Lovell health care center mural a symbol of hope and healing for veterans
An unexpected but welcome symbol of hope and healing for veterans stretches along a concrete block wall in the covered walkway system linking buildings at the expansive Captain James A. Lovell Federal Health Care Center.
The attention grabber and conversation piece is a large mural featuring a 6-foot-tall portrait the retired Navy captain and Apollo astronaut.
"It makes me feel good," said Jairo Andrade, a Waukegan resident and one of 15 veterans who worked on the special project. "Instead of seeing just a gray wall, they see something else."
The portrait with other images including the moon, a bald eagle and a veteran being cared for by a provider honors Lovell's service and also his namesake -- the only medical facility integrated between the U.S. Department of Veterans Affairs and U.S. Department of Defense.
Unveiled virtually Oct. 29 to help celebrate the North Chicago center's 10-year anniversary, the mural also is source of pride for the veterans who helped plan and paint it.
"It was just cool to be a part of. It definitely was therapeutic for me," said Andrade, a Navy veteran who served on active duty from 2001 to 2011 and 2013 to 2015.
Andrade said painting the mural aligned with what he learned as a student at Lovell's "Pain University" -- part of a whole health initiative offering options to manage chronic pain beyond medication.
The veterans worked with muralist David Motley, large format painter Everett Reynolds and the Brushwood Center at Ryerson Woods Forest Preserve to design and paint the mural.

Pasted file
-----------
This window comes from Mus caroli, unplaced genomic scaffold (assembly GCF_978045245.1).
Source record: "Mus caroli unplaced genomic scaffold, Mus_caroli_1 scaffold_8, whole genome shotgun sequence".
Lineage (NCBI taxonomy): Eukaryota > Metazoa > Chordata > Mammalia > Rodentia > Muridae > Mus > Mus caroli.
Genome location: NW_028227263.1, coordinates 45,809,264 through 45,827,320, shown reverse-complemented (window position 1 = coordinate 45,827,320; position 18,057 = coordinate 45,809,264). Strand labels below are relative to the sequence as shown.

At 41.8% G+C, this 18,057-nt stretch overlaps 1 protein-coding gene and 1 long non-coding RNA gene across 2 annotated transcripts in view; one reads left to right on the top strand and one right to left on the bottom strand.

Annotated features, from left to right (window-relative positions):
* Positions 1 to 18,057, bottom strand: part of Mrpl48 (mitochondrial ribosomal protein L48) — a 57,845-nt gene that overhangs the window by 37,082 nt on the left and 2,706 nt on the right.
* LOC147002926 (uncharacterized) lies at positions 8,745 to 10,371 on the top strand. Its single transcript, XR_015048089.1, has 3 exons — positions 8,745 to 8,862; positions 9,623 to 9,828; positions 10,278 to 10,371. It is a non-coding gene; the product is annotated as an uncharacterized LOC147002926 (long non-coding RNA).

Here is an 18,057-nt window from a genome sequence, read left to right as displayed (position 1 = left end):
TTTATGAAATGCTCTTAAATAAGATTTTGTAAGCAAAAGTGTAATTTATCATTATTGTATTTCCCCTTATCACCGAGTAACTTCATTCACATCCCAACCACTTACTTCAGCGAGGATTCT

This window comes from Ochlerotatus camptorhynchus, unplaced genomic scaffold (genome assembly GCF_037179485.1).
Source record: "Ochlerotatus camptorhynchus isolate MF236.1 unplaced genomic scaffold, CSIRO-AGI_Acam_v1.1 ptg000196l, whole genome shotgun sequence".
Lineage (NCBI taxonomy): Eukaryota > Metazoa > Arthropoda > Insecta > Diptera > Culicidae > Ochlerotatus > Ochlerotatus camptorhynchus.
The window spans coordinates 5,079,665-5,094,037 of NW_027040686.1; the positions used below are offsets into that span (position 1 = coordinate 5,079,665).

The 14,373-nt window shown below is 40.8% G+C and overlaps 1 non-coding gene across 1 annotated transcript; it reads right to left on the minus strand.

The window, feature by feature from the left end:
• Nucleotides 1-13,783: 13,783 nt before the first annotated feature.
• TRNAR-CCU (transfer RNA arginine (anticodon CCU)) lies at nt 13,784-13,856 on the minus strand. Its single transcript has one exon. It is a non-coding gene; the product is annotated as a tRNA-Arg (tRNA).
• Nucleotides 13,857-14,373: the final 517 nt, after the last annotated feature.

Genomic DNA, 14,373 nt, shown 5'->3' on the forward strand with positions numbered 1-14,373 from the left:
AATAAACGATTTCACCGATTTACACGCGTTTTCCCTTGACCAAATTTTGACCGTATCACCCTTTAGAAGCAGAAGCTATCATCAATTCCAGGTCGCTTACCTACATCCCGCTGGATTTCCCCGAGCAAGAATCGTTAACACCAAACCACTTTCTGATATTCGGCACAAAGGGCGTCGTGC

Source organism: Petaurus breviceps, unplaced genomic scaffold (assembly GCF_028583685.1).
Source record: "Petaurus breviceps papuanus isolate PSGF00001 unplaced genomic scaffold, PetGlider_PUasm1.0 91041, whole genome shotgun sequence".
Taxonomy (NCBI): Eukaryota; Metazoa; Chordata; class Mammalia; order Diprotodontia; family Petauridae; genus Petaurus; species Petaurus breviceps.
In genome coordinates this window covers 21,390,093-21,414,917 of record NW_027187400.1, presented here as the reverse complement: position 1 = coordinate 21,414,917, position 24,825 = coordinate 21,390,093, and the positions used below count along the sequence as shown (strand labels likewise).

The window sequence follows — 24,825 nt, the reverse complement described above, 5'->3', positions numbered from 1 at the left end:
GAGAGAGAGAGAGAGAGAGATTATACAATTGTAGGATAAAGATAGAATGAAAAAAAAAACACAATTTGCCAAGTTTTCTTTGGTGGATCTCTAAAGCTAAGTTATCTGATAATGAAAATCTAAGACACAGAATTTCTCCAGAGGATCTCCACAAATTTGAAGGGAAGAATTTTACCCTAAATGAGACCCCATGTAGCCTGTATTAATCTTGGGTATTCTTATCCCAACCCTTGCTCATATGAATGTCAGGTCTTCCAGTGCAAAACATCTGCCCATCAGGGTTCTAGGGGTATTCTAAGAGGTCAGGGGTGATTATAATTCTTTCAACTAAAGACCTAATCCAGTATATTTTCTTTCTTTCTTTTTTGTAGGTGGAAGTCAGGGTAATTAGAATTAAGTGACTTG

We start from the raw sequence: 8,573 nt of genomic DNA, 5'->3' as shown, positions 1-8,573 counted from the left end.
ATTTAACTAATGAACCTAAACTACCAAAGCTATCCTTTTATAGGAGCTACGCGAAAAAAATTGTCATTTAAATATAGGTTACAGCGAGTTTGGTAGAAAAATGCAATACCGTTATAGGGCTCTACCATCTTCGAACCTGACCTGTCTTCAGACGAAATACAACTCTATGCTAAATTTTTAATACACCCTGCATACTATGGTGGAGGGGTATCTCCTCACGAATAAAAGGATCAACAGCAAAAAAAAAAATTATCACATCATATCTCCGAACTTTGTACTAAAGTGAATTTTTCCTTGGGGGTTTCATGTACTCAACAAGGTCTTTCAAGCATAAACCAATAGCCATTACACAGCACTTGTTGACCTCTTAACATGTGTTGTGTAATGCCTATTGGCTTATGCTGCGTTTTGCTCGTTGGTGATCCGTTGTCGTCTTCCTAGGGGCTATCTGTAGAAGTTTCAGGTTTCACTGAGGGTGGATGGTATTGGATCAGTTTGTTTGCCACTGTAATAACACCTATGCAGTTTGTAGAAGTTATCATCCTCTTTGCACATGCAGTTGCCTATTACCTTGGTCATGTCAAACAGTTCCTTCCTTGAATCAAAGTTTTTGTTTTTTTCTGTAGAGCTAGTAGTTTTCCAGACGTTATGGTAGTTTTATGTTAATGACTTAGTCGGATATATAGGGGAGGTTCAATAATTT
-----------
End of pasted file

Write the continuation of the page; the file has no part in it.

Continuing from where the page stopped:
"There were lots of anxieties and lots of challenges, but the end result is an amazing accomplishment for a lot of reasons. It's a visionary project as far as I'm concerned," Motley said.
Brushwood, in cooperation with Lovell, also offers whole health services through art and nature programs to military veterans and their families.
"Everyone came together. You could feel how the project was impacting everyone," said Catherine Game, Brushwood's executive director.
The project had been cemented to include support from the McCormick Foundation and Illinois Department of Veterans' Affairs when COVID-19 struck.
The collaboration proceeded via Zoom, social distancing and other measures to determine the content and design, transfer the outlines to the wall of what is known as the tramway at Lovell, and fill it with color.
"The process of creating during this crisis is part of what makes the story of this project so beautiful," Game said.
Elizabeth LaCombe, a creative arts therapist at Lovell and one of the project leaders, said the mural process meant even more for participants because of the pandemic.
"This mural project is one small way to say, 'You're support system is still here and our sense of community is still very strong,'" LaCombe said.
"These kind of projects are really important for our veterans," she said. "It's a different way of expressing themselves."
Game said challenges facing veterans, such as anxiety, depression, substance abuse and the impacts of isolation and other issues, have intensified as a result of the pandemic.
Since then, Lovell and Brushwood have increased their online offerings. Brushwood created and filled the new position of director of music and wellness. Virtual piano and guitar lessons, concerts and other programs are in the works, Game said.